When you hear that partnerships, LLCs, LLPs, and S corps are pass through entities, that means those entities don’t pay taxes on their income because the income passes (or flows) through the business to the owners and onto their individual tax returns, the 1040. That income is taxed at the individual tax rate and not a business tax rate.
This is done using a K-1.
When a pass through entity files its tax return (either a 1065 for a partnership, LLC, or LLP, or a 1120s for an S corp), it also includes a K-1 for each owner, which shows each owner’s portion of income (or loss) from the business. That K-1 is needed for each owner to file their own individual taxes, Form 1040.
The purpose of a K-1 is similar to that of a W2. While they look wildly different from each other, both show the income that an individual received from each source, the W2 from an employer, the K-1 from a business that the individual owns. And yes, a person can have multiple W2s and multiple K-1s. That means that the person not only works multiple jobs, but also owns multiple businesses. That is one busy person.
Estimated taxes are quarterly tax payments made to prepay taxes on income that is not subject to withholding, like a paycheck. They are due January 15th (for the previous quarter), April 15th, June 15th, and September 15th. Both corporations and individuals may be subject to estimated tax payments.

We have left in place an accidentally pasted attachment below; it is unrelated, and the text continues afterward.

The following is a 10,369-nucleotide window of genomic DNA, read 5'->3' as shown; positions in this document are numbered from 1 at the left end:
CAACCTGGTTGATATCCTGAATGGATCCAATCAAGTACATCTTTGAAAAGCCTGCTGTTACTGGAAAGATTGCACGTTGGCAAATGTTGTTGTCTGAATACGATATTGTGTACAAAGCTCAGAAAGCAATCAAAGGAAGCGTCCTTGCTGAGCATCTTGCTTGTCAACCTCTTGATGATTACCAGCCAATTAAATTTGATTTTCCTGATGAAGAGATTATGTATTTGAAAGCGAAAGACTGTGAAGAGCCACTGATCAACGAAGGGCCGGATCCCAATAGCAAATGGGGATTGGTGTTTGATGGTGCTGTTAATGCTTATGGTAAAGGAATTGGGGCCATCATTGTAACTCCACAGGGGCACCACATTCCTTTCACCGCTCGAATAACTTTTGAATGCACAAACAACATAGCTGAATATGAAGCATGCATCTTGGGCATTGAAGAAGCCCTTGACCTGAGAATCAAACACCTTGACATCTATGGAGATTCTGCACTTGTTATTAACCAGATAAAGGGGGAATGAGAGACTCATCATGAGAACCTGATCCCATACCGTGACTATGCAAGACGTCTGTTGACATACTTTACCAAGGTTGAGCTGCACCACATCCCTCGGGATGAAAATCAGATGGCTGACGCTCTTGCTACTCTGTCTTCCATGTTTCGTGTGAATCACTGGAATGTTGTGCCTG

Generally speaking, estimated taxes are for those who regularly do not have enough withholdings taken out of their wages during the year. Owners of pass through entities are usually subjected to estimated taxes because the income from the pass through entities are added to their own individual gross wages, if any, to calculate taxable income but have not had taxes withheld from that income.
Corporations must pay estimated taxes if they expect to owe $500 or more when it files its corporate tax return.
Section 179 and Bonus Depreciation
Section 179 and bonus depreciation is basically expedited depreciation that a business can expense when calculating taxable income, thus increasing expenses and decreasing taxable income. In simple terms, bonus depreciation means additional depreciation, hence the word bonus. Section 179 allows a business to expense the entire purchase rather than just depreciation. So the business can deduct the full $50,000 for the pickup truck it just bought rather than just $10,000 (assuming a 5 year life at straight depreciation, $50,000 / 5 years).
For example, if gross income is $100,000 and expenses, including depreciation, is $50,000, then taxable income is $50,000. If bonus depreciation is taken, increasing total expenses (including total depreciation) to $60,000, then total taxable income is now $40,000, thus lowering corporate taxes. If section 179 is taken, where the business can expense the entire purchase of the vehicle rather than just the depreciation amount, thus increasing total expenses with total depreciation to $75,000, taxable income is just $25,000.
Taking section 179 is a way to use new fixed assets purchases, like vehicles and equipment, to lower corporate taxes for the current year. But once section 179 is taken on those fixed assets, those fixed assets cannot be depreciated in future years since they were already fully expensed in the year of the purchase.